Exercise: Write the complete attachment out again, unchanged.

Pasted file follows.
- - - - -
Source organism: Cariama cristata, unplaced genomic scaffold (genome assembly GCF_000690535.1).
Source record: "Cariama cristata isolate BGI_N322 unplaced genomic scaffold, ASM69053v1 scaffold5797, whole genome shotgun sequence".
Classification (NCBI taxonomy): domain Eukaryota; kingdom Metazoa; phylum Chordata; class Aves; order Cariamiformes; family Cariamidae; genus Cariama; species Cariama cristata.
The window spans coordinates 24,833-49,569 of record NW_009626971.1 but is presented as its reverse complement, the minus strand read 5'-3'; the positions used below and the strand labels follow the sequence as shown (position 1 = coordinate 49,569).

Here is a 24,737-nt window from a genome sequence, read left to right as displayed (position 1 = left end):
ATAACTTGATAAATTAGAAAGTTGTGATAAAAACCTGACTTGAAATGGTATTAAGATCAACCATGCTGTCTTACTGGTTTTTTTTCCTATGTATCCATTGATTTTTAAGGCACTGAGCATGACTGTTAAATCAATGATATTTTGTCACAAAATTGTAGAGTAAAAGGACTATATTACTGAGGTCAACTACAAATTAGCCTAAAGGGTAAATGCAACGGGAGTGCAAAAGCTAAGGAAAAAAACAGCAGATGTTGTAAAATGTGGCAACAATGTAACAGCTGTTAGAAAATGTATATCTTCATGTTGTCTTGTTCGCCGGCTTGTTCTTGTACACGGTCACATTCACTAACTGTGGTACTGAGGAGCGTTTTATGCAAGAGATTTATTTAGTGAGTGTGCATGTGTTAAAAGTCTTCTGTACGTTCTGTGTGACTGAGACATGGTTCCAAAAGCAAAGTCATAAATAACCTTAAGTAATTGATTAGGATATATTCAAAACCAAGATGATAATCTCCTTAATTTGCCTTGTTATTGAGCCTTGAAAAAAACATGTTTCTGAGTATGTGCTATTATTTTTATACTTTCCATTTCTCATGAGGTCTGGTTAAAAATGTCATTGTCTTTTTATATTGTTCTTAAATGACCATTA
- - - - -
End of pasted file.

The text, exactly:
Source organism: Cariama cristata, unplaced genomic scaffold (genome assembly GCF_000690535.1).
Source record: "Cariama cristata isolate BGI_N322 unplaced genomic scaffold, ASM69053v1 scaffold5797, whole genome shotgun sequence".
Classification (NCBI taxonomy): domain Eukaryota; kingdom Metazoa; phylum Chordata; class Aves; order Cariamiformes; family Cariamidae; genus Cariama; species Cariama cristata.
The window spans coordinates 24,833-49,569 of record NW_009626971.1 but is presented as its reverse complement, the minus strand read 5'-3'; the positions used below and the strand labels follow the sequence as shown (position 1 = coordinate 49,569).

Here is a 24,737-nt window from a genome sequence, read left to right as displayed (position 1 = left end):
ATAACTTGATAAATTAGAAAGTTGTGATAAAAACCTGACTTGAAATGGTATTAAGATCAACCATGCTGTCTTACTGGTTTTTTTTCCTATGTATCCATTGATTTTTAAGGCACTGAGCATGACTGTTAAATCAATGATATTTTGTCACAAAATTGTAGAGTAAAAGGACTATATTACTGAGGTCAACTACAAATTAGCCTAAAGGGTAAATGCAACGGGAGTGCAAAAGCTAAGGAAAAAAACAGCAGATGTTGTAAAATGTGGCAACAATGTAACAGCTGTTAGAAAATGTATATCTTCATGTTGTCTTGTTCGCCGGCTTGTTCTTGTACACGGTCACATTCACTAACTGTGGTACTGAGGAGCGTTTTATGCAAGAGATTTATTTAGTGAGTGTGCATGTGTTAAAAGTCTTCTGTACGTTCTGTGTGACTGAGACATGGTTCCAAAAGCAAAGTCATAAATAACCTTAAGTAATTGATTAGGATATATTCAAAACCAAGATGATAATCTCCTTAATTTGCCTTGTTATTGAGCCTTGAAAAAAACATGTTTCTGAGTATGTGCTATTATTTTTATACTTTCCATTTCTCATGAGGTCTGGTTAAAAATGTCATTGTCTTTTTATATTGTTCTTAAATGACCATTA